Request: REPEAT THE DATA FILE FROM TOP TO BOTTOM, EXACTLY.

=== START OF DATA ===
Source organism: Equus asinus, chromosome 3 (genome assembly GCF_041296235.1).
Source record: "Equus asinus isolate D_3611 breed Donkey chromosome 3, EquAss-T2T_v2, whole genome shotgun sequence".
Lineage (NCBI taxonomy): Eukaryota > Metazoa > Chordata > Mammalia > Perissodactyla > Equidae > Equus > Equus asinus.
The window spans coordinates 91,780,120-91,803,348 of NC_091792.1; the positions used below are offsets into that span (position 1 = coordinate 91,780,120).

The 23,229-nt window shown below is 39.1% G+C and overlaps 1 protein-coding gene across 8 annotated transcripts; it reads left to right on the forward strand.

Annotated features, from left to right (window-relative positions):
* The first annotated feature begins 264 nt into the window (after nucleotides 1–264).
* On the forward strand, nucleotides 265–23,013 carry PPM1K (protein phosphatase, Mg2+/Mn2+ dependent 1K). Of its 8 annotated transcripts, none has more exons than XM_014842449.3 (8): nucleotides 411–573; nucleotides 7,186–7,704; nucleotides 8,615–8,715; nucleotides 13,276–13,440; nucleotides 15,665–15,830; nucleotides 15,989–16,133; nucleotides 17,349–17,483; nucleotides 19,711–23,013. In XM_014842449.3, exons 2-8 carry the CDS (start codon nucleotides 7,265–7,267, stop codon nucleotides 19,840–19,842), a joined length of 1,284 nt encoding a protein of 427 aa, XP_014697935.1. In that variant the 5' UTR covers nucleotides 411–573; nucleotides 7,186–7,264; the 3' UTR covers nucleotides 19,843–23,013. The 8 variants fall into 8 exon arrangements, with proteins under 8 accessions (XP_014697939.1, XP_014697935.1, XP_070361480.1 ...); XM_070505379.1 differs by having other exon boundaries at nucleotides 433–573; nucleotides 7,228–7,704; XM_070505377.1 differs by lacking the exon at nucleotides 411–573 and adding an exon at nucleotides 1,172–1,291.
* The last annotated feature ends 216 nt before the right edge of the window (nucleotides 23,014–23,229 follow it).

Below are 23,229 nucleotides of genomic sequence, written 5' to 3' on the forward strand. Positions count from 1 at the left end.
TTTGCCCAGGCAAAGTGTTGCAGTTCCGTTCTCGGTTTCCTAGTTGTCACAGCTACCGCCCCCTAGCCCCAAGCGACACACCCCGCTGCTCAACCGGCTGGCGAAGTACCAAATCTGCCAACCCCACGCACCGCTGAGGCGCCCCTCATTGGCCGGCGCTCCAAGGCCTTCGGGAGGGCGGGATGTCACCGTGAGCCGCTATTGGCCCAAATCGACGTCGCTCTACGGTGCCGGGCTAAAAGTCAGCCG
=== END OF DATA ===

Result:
Source organism: Equus asinus, chromosome 3 (genome assembly GCF_041296235.1).
Source record: "Equus asinus isolate D_3611 breed Donkey chromosome 3, EquAss-T2T_v2, whole genome shotgun sequence".
Lineage (NCBI taxonomy): Eukaryota > Metazoa > Chordata > Mammalia > Perissodactyla > Equidae > Equus > Equus asinus.
The window spans coordinates 91,780,120-91,803,348 of NC_091792.1; the positions used below are offsets into that span (position 1 = coordinate 91,780,120).

The 23,229-nt window shown below is 39.1% G+C and overlaps 1 protein-coding gene across 8 annotated transcripts; it reads left to right on the forward strand.

Annotated features, from left to right (window-relative positions):
* The first annotated feature begins 264 nt into the window (after nucleotides 1–264).
* On the forward strand, nucleotides 265–23,013 carry PPM1K (protein phosphatase, Mg2+/Mn2+ dependent 1K). Of its 8 annotated transcripts, none has more exons than XM_014842449.3 (8): nucleotides 411–573; nucleotides 7,186–7,704; nucleotides 8,615–8,715; nucleotides 13,276–13,440; nucleotides 15,665–15,830; nucleotides 15,989–16,133; nucleotides 17,349–17,483; nucleotides 19,711–23,013. In XM_014842449.3, exons 2-8 carry the CDS (start codon nucleotides 7,265–7,267, stop codon nucleotides 19,840–19,842), a joined length of 1,284 nt encoding a protein of 427 aa, XP_014697935.1. In that variant the 5' UTR covers nucleotides 411–573; nucleotides 7,186–7,264; the 3' UTR covers nucleotides 19,843–23,013. The 8 variants fall into 8 exon arrangements, with proteins under 8 accessions (XP_014697939.1, XP_014697935.1, XP_070361480.1 ...); XM_070505379.1 differs by having other exon boundaries at nucleotides 433–573; nucleotides 7,228–7,704; XM_070505377.1 differs by lacking the exon at nucleotides 411–573 and adding an exon at nucleotides 1,172–1,291.
* The last annotated feature ends 216 nt before the right edge of the window (nucleotides 23,014–23,229 follow it).

Below are 23,229 nucleotides of genomic sequence, written 5' to 3' on the forward strand. Positions count from 1 at the left end.
TTTGCCCAGGCAAAGTGTTGCAGTTCCGTTCTCGGTTTCCTAGTTGTCACAGCTACCGCCCCCTAGCCCCAAGCGACACACCCCGCTGCTCAACCGGCTGGCGAAGTACCAAATCTGCCAACCCCACGCACCGCTGAGGCGCCCCTCATTGGCCGGCGCTCCAAGGCCTTCGGGAGGGCGGGATGTCACCGTGAGCCGCTATTGGCCCAAATCGACGTCGCTCTACGGTGCCGGGCTAAAAGTCAGCCG